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T. Cotten
08-07-2011, 10:24 AM
Tommo and All!

I have been trying to apply the 3oz-or-5oz settings for airvalve tension, and some fall right in, occasionally into the original pinning hole, when the original shaft is serviceable.
(Although there may be as many as 14 turns on an adjustor, I have been using 5 for the half-way point, to safely engage the friction pad.)

But Schebler's variations seem endless.
Just the complication of easily swapped airvalves from one carb model to another makes our forensic studies muddied. (I call it "forensic", because there is no literature.)

Attached is a pic of the four varieties of airvalve spring that I am aware of, so far,..
The far left and far right 'conical' examples are meticulous reproductions of NOS examples by FickauPrototypes@cs.com.
The middle 'beehive'-shaped examples are from an H175 and an H154. Note that only the H175 is not progressively wound.

The H175 comes quite close to 3OZ, but the H154 requires that the adjustor be screwed in all the way in, to tension down to 5OZ.
Mr. Fickau's little conical matches 3/4" models I have encountered, but I have yet to find a 1 1/4" model that will accept the very large one, without clipping turns.

Using a spring scale, and a simple calibrated rod, and a plexiglas base that I could look through,
the smallest 1" free-length 'conical' modern spring pulled to 6oz at 3/4" of compression, for a blind baseline.

The longer springs were pulled to an even 1":
The 1 3/16" long H175 'beehive' produced 3 1/4"oz;
The 1 1/4" long H154 'beehive'produce 8oz;
and the 1 7/16" modern 'conical' produced 18oz.

Perhaps the large spring was for an auto!

My immediate quandry is the H154, which must have its adjustor turned all the way in to reach down to 5oz, with its original spring.
Substituting the H175 spring proved much too light.

Is there a spring with a tension between these two?

Thanks as always,

....Cotten

Tommo
08-07-2011, 05:39 PM
Cotton,
I've found that the larger the bore of the air valve, there are 4 different sizes that I know of, the stronger the spring needs to be to be able to control the heavier moving mass.
Those big, strong springs seem to be for the big air valves fitted to the large bore racing carbs.
I've attached a couple of photos of some of my bits and pieces but as my camera doesn't have a close up facility they may be a bit far away.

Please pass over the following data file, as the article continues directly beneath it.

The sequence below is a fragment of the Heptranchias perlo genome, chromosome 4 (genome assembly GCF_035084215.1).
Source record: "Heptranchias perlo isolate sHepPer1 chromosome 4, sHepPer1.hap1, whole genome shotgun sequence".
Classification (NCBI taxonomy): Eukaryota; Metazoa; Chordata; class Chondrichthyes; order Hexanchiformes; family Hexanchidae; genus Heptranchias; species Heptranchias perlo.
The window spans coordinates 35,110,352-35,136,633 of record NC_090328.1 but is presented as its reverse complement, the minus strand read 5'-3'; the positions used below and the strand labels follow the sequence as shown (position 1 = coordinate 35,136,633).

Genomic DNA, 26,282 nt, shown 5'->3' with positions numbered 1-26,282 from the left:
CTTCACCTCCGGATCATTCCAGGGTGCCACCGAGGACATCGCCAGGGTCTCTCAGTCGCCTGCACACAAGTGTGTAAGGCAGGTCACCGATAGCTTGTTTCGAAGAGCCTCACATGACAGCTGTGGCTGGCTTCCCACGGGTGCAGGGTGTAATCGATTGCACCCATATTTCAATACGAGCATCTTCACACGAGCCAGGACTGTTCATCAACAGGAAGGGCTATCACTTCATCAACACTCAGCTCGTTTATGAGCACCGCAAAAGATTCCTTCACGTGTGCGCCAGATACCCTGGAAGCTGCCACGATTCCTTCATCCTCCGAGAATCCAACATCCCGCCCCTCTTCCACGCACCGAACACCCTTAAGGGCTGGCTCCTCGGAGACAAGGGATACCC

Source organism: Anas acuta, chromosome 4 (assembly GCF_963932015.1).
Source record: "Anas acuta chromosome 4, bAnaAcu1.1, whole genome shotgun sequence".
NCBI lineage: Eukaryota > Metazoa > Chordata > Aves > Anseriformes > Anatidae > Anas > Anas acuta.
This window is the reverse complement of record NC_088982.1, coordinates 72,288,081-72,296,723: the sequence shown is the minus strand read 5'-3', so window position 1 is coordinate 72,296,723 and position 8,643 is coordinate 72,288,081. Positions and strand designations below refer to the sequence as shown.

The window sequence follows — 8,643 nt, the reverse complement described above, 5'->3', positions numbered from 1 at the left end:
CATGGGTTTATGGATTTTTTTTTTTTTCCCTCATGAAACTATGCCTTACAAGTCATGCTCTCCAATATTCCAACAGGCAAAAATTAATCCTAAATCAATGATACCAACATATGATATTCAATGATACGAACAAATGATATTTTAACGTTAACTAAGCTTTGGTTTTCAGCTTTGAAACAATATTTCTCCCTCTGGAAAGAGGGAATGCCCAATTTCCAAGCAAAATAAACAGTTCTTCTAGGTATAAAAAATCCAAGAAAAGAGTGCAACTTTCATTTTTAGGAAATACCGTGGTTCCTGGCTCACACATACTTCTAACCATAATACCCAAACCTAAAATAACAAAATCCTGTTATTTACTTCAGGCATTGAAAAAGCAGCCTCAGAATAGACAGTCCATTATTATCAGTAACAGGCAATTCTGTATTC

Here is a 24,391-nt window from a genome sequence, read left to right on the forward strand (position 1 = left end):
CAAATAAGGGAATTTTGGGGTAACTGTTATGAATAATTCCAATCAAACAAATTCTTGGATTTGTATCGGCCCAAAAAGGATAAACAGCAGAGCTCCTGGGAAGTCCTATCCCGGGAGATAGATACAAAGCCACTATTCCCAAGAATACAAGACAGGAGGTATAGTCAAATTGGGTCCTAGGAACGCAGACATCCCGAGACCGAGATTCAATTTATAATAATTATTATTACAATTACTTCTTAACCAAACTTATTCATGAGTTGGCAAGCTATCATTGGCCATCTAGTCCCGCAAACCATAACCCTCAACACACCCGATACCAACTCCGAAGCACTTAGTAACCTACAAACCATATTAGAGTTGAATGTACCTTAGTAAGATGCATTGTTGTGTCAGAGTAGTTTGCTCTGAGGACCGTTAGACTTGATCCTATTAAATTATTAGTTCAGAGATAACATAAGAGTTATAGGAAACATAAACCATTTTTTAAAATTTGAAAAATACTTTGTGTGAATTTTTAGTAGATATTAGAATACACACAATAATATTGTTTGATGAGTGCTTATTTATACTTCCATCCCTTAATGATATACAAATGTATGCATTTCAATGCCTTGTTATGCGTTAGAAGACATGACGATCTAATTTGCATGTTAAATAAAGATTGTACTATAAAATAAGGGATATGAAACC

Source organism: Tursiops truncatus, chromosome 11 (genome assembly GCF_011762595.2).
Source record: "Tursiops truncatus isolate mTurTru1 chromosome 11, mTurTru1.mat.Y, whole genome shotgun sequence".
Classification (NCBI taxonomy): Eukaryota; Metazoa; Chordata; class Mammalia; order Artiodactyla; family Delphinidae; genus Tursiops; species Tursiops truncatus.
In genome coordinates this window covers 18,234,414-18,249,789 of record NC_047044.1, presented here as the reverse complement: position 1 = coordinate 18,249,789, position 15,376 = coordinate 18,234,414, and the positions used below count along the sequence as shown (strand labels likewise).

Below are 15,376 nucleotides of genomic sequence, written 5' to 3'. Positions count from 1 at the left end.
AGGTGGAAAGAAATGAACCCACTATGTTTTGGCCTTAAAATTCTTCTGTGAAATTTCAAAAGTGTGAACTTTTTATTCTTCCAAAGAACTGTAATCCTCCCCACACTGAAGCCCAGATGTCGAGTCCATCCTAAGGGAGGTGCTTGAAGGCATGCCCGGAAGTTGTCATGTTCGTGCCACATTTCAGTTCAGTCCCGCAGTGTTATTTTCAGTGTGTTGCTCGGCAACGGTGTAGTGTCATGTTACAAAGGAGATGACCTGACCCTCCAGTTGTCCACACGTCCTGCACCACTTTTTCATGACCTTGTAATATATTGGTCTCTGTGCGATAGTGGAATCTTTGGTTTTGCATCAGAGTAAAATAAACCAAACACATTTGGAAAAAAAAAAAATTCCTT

There is a selection of springs, adjusting ramps and their mating knobs, early to late air horns and a couple of extra air valves.
It appears someone needs to run some sort of session on these carbs at Davenport as it's very hard for me to try and express 50 odd years of playing with these carbs on this forum.
If I ever get to Davenport again maybe you and I should sit together and try and help others better understand these carbs. A few rums would probably get me started.
Seriously though anyone please feel free to ask questions about anything I've posted here and I'll do my best to answer but please realise that even after all these years I don't know it all and there are still things for this old chap to learn.

T. Cotten
08-07-2011, 11:16 PM
Tommo!

I'm afraid that Davenport is a high-pressure working weekend for me, where I push my services like a carnival barker for three days until I am hoarse, stopping only to sleep in my booth when the sun goes down.
In the meantime, I shall continue to post photos of the many variations that find their way to my door, and beg your opinions and insights!
Many digital cameras have a hidden "macro mode" that shows up as a little flower on the control screen. Although I have only held a dozen or so H models in my hands over the last year or so, my photo library is the only way I can keep track of the variations. The '13 3/4" I did for Matt Olsen had only a brass disc for an airvalve, with no room for a leather at all!

I fear I must just drill the H154's replacement shaft for a pin at the same dimension as the original, and leave it at that.

One oddity that really mystifies me are needles that are filed square!
Have you encountered any?

Your input is priceless to us all,

...Cotten